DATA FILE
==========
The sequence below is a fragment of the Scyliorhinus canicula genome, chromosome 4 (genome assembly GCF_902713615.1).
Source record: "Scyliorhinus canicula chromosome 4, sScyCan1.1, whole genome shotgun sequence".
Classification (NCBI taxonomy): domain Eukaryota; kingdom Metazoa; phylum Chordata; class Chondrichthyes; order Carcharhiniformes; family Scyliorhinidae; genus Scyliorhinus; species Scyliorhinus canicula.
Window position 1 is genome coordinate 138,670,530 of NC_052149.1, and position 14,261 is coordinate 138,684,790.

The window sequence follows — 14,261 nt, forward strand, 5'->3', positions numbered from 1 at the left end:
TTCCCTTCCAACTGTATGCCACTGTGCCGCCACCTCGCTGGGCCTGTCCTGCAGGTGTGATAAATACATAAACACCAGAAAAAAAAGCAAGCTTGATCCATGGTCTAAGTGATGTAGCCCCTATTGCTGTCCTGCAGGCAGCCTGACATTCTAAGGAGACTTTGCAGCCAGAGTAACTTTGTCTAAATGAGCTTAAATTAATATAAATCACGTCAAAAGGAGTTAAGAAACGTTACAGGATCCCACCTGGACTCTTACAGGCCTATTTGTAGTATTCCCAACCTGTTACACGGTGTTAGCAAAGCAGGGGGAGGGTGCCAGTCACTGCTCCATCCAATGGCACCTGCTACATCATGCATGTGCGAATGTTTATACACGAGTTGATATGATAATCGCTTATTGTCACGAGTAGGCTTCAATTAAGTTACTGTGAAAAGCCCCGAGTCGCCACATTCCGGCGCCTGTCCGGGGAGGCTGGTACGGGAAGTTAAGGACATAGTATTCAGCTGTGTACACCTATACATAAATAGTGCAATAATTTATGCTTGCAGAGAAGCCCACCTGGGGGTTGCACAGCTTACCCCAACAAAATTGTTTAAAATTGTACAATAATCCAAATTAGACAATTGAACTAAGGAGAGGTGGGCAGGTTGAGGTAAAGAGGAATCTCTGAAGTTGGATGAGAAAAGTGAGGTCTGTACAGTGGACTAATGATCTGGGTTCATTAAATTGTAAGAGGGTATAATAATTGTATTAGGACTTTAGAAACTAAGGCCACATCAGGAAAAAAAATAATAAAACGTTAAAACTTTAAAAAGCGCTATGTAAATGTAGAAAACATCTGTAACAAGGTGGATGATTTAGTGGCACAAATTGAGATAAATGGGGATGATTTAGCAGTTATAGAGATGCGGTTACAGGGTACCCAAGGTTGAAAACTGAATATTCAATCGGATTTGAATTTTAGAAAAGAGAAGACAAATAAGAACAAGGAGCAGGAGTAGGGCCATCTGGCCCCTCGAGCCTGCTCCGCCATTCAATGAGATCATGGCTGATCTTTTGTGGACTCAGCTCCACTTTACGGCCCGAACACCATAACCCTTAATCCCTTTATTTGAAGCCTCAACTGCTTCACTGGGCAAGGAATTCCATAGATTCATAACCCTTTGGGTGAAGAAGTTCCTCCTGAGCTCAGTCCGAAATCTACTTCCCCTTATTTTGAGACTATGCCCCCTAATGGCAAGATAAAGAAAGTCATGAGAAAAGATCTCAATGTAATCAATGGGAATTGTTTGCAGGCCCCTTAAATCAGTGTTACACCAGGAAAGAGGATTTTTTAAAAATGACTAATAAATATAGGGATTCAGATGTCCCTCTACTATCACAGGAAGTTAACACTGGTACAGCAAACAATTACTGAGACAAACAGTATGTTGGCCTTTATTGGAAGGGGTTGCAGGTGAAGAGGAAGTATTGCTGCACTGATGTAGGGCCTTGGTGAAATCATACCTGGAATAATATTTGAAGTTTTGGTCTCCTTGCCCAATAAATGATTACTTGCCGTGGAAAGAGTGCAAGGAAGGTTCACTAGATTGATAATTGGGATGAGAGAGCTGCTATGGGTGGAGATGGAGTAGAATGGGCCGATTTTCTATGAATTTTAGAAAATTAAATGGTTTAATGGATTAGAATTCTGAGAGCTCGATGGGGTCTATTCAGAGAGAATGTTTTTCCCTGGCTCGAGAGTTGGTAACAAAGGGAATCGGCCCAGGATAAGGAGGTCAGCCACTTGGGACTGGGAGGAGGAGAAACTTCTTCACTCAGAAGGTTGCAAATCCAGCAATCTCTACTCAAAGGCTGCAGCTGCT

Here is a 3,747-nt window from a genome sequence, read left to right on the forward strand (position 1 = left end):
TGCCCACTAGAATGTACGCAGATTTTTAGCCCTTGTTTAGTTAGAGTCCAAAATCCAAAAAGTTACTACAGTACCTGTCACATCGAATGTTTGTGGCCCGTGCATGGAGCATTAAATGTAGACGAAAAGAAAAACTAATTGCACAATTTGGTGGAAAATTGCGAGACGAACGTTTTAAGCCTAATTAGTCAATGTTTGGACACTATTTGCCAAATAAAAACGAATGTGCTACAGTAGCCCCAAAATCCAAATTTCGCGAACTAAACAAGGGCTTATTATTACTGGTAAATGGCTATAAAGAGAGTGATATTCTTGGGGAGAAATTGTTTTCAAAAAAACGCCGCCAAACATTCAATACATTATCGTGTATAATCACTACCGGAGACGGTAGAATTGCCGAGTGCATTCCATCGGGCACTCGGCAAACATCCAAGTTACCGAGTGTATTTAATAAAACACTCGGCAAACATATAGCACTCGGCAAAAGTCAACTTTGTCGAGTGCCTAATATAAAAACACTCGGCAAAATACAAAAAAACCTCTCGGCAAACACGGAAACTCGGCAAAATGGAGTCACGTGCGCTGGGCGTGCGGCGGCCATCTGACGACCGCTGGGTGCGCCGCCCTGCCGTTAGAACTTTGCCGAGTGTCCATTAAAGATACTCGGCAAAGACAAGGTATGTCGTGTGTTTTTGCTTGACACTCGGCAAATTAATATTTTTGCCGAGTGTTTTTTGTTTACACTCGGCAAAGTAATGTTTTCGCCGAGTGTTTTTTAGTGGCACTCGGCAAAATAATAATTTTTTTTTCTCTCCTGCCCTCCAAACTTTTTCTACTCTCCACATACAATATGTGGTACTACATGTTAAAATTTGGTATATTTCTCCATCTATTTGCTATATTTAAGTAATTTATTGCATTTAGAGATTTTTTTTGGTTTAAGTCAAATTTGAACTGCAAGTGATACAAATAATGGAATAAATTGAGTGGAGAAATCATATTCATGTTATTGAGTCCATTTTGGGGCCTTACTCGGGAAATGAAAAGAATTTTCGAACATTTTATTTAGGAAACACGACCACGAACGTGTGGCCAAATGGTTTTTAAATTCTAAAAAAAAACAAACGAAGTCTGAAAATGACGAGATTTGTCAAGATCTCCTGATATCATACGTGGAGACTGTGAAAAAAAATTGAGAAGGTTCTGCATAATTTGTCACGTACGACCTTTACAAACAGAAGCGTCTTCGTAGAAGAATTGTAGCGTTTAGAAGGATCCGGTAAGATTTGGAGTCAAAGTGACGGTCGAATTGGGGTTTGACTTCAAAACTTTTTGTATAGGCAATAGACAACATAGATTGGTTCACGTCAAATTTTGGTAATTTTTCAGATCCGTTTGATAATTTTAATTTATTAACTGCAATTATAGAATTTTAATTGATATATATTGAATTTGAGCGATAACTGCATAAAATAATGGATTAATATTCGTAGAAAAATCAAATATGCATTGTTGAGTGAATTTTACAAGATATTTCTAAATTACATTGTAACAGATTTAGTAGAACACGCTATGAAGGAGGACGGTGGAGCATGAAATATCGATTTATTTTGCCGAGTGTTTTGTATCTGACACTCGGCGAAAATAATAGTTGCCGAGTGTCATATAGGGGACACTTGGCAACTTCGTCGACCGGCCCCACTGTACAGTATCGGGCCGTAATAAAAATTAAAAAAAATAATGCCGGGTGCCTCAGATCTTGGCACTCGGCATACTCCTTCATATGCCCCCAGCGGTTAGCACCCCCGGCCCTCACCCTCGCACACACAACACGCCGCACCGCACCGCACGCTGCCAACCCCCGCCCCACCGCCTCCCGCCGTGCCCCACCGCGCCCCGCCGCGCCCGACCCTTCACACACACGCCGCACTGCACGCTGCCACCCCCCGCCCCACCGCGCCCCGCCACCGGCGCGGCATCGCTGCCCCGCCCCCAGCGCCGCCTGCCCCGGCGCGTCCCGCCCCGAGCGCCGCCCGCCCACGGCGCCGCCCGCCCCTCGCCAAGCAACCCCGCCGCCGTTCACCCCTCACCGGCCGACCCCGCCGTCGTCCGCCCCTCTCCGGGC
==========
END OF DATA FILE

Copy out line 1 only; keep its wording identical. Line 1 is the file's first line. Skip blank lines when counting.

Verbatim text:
The sequence below is a fragment of the Scyliorhinus canicula genome, chromosome 4 (genome assembly GCF_902713615.1).